George Irving and Margot Leicester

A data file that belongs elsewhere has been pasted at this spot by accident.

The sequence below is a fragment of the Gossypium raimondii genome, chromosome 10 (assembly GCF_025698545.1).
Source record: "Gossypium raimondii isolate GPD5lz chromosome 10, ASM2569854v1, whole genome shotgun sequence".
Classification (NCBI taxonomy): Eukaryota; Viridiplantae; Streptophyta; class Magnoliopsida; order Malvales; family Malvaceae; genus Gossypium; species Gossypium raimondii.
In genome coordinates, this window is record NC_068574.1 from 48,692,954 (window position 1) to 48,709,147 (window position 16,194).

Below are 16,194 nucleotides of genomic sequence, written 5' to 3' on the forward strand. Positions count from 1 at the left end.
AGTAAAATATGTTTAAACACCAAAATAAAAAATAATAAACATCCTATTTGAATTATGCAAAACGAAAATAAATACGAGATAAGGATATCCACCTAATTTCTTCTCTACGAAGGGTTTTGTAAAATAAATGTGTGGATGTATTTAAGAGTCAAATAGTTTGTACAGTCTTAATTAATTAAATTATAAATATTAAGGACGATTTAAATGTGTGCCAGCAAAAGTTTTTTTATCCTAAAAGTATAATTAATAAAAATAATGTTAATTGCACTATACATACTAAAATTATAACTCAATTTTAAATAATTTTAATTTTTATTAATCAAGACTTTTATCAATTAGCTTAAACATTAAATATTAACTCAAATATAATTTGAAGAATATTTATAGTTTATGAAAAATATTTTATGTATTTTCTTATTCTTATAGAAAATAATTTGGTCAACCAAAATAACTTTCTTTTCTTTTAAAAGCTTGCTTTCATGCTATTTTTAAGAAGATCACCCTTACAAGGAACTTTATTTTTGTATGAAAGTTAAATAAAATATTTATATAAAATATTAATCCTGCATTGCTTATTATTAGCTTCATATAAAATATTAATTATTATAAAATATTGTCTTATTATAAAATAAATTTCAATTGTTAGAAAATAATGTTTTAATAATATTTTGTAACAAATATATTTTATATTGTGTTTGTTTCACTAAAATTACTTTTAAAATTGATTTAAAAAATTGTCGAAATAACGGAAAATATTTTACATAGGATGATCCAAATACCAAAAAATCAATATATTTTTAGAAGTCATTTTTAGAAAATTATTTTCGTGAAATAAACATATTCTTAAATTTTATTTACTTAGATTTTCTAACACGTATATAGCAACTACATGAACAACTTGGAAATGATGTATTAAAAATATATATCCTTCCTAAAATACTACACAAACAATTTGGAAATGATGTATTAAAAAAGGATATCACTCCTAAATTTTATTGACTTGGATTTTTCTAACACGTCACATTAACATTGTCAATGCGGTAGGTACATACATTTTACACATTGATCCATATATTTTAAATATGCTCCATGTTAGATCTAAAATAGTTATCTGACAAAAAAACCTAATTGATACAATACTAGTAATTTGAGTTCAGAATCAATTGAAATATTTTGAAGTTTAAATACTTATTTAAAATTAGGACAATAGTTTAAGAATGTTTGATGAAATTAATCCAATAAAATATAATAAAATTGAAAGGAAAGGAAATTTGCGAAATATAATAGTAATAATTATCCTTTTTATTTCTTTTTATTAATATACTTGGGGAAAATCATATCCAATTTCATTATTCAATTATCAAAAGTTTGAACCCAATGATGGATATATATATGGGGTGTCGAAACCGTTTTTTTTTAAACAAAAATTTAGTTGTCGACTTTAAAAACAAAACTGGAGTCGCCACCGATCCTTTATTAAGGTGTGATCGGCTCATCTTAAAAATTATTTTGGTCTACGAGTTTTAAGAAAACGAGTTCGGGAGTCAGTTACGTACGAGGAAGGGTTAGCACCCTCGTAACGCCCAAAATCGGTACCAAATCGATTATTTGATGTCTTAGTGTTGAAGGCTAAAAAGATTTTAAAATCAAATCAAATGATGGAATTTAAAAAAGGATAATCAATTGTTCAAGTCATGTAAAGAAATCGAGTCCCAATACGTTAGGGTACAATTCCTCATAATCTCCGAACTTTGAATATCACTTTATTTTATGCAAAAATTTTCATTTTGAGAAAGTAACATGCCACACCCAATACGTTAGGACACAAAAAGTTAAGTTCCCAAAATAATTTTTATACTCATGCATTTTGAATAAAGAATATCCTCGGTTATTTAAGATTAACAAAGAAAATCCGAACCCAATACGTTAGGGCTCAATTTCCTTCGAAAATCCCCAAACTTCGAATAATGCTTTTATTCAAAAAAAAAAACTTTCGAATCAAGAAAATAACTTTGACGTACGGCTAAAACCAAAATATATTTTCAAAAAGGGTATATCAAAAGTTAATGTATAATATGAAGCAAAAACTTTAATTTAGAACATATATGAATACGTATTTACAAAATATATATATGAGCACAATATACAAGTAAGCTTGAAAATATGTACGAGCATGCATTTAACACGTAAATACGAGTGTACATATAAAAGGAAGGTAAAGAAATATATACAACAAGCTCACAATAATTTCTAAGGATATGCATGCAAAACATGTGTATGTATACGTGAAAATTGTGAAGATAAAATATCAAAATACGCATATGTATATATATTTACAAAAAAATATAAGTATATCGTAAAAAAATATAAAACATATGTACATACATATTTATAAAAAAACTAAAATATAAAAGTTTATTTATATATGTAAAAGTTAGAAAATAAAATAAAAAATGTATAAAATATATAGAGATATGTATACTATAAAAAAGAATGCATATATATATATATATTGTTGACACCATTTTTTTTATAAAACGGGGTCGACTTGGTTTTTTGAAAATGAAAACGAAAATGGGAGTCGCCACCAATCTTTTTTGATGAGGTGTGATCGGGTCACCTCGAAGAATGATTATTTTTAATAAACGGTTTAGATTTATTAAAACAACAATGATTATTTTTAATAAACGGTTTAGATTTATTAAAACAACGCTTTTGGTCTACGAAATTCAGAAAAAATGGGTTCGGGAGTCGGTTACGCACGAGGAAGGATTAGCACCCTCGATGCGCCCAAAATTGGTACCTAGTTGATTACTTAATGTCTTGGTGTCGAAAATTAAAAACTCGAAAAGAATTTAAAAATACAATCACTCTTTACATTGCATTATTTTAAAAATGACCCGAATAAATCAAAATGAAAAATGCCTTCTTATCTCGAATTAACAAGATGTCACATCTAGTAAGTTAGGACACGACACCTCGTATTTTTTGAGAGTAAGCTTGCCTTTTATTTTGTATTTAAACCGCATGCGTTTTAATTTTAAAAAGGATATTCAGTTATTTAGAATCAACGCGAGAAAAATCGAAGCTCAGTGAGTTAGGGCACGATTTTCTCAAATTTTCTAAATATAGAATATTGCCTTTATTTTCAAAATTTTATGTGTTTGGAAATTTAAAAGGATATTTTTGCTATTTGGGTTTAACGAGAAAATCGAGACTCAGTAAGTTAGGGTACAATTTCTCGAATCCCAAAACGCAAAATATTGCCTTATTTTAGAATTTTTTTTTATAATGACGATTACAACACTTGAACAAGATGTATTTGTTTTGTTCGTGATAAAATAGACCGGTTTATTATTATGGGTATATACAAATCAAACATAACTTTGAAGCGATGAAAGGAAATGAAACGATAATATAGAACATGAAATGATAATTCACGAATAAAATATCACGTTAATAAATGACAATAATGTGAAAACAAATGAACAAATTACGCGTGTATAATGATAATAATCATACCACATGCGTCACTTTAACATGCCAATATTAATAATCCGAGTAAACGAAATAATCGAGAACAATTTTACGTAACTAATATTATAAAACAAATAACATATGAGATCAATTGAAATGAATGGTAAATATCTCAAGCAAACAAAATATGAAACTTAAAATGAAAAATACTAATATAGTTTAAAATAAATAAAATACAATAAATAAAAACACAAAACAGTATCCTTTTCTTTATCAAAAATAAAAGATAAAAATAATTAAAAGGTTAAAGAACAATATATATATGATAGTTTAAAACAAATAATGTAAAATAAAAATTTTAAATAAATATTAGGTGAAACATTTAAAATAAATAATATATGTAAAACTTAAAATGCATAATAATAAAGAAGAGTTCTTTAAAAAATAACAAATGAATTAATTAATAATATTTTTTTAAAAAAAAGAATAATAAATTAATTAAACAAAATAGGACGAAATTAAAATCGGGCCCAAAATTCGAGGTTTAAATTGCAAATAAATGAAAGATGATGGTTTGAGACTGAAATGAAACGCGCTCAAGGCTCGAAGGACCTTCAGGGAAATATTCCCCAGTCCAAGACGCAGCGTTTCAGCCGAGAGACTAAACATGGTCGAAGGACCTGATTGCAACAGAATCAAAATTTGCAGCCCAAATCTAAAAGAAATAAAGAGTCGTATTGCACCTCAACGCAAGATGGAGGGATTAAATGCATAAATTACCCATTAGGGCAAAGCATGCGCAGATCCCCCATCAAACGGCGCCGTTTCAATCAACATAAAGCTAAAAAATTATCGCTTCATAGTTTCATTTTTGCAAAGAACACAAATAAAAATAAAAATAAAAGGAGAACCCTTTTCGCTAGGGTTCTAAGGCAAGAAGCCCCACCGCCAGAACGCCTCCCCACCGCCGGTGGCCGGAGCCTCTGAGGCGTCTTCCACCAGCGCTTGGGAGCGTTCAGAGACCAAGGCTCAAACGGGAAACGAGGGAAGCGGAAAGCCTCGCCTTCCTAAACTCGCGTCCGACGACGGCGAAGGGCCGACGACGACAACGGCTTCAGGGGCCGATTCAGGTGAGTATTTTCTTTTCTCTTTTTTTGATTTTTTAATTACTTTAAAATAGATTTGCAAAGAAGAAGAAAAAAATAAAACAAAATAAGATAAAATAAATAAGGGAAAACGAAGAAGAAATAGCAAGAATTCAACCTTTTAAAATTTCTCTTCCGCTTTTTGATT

24 September 2011 WOS Rating: Average Reader Rating: Reader Reviews: View and add to our user reviews Bolton Octagon director David Thacker delivers again with his production of Edward Albee’s award-winning play Who’s Afraid Of Virginia Woolf? Set in 1950s America, this is a poignant and symbolic piece of writing that has been translated into visual perfection. Focused around four characters - George ( George Irving), Martha ( Margot Leicester), Honey ( Tammy Joelle) and Nick ( Kieran Hill) - the narrative is at once filled with bleakness and humour, both couples playing a series of games in an effort to hide some of their most painful truths. It’s not Virginia Woolf they are afraid of, rather it is the prospect of unveiling their illusions... The cast are extremely tight, getting laughs in all the right places and never faltering in terms of stage presence and accents. In particular- Irving shines as George, with his dry delivery and natural flair for performing. His rapport with each character is flawless, and the difficult task he faces of portraying a fine line between heartache and facade is something that he attacks with panache and ease. The use of the round has been well blocked, with every audience member being offered an equal share of the action. There is only one moment though in Act One - just before the entrance of Honey and Nick - where guidelines became a slight problem. And in the same act, the volume of delivery needed to be turned up a notch but thankfully this problem fixed itself as the play progressed. Clever and thought-provoking - Who's Afraid Of Virgnia Woolf is a play that needs to be on any theatre-lover’s ‘to-go-to’ list. Don’t let the unusual 3-hour length scare you - if you are going to leave screaming, it will only be for more... - Rebecca Cohen Related Content
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